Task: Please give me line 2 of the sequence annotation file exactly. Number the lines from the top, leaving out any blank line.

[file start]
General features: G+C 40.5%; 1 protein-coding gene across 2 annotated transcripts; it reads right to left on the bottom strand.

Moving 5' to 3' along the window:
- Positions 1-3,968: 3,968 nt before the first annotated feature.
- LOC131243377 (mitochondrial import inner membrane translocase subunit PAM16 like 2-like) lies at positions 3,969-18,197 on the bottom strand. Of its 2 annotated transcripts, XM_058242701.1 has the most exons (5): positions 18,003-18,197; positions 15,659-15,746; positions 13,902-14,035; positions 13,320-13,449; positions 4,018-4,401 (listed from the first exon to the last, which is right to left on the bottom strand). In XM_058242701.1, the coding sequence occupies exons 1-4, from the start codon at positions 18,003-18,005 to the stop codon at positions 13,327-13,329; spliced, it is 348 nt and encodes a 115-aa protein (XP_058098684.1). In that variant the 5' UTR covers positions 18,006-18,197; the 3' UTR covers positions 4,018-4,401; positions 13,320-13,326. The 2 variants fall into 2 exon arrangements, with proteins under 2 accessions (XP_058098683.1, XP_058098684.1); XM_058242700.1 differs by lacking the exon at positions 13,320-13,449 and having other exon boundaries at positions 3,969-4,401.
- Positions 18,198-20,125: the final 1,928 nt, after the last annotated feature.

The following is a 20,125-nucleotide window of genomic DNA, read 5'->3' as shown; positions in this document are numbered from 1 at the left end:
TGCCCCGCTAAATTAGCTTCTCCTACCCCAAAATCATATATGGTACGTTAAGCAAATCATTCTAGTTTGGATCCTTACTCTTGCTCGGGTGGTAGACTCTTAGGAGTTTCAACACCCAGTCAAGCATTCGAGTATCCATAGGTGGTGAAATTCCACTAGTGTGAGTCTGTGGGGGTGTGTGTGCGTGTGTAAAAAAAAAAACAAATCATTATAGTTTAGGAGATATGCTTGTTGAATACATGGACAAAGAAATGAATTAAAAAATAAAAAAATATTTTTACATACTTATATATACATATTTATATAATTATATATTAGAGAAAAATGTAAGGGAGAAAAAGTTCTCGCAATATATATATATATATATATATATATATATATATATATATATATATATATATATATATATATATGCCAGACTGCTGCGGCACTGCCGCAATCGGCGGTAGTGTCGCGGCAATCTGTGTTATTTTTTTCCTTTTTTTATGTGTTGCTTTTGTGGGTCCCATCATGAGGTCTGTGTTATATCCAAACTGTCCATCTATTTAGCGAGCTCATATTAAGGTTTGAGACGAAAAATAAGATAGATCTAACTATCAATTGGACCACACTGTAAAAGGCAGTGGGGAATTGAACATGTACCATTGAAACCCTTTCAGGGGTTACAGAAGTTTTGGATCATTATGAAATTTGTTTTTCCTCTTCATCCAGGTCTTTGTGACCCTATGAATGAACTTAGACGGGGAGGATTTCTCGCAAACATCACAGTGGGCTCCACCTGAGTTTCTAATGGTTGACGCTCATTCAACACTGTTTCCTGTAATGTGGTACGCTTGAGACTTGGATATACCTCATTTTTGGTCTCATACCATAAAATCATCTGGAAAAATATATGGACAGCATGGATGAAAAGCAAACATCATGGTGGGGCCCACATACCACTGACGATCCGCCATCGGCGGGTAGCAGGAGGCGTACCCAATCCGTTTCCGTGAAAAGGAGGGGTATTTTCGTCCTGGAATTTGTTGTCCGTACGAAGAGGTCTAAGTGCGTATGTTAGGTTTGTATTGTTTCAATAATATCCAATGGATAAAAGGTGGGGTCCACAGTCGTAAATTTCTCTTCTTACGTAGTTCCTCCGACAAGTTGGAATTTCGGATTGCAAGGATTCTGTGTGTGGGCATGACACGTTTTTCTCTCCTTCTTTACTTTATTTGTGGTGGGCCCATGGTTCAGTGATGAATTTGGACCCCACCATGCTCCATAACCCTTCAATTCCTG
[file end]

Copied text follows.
Moving 5' to 3' along the window: